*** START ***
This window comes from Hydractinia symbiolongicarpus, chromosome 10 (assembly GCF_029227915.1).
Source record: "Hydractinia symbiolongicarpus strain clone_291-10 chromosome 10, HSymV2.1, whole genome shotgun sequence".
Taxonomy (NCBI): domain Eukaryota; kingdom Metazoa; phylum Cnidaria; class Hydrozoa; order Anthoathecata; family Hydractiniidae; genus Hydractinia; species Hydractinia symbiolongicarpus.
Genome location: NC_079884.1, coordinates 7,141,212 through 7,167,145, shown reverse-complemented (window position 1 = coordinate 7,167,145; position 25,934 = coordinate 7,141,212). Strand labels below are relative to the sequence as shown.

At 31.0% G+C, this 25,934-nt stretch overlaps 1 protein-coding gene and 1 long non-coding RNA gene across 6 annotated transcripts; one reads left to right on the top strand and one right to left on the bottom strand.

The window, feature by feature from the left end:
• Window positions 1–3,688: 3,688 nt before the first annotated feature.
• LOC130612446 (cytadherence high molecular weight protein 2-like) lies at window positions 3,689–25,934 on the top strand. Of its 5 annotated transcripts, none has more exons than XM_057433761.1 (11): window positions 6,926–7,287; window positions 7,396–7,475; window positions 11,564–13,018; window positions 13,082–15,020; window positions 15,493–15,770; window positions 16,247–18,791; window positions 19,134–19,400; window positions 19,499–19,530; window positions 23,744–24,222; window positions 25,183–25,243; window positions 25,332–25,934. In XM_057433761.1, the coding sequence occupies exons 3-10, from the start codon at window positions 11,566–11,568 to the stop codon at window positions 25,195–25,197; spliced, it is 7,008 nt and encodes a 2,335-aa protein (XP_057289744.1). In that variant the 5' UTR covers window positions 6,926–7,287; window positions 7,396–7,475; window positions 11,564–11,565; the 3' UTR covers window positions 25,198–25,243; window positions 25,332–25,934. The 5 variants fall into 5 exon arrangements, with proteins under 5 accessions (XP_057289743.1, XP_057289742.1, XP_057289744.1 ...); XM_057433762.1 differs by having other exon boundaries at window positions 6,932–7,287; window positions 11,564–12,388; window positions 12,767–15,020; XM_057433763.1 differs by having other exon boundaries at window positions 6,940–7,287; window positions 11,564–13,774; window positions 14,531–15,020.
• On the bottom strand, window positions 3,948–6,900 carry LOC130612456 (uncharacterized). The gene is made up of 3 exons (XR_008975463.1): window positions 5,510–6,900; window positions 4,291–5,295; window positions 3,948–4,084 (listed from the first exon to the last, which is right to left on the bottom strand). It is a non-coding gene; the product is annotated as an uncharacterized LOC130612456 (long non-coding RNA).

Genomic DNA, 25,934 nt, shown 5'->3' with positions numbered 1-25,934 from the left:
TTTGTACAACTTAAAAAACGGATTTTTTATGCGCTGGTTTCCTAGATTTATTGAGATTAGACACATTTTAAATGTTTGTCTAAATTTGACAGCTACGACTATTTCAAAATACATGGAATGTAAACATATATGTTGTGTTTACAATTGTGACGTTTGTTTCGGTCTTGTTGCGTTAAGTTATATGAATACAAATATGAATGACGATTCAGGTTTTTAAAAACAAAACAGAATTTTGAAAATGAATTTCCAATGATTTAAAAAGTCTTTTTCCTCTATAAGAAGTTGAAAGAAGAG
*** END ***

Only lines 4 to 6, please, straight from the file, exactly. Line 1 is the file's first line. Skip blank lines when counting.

Genome location: NC_079884.1, coordinates 7,141,212 through 7,167,145, shown reverse-complemented (window position 1 = coordinate 7,167,145; position 25,934 = coordinate 7,141,212). Strand labels below are relative to the sequence as shown.

At 31.0% G+C, this 25,934-nt stretch overlaps 1 protein-coding gene and 1 long non-coding RNA gene across 6 annotated transcripts; one reads left to right on the top strand and one right to left on the bottom strand.

The window, feature by feature from the left end: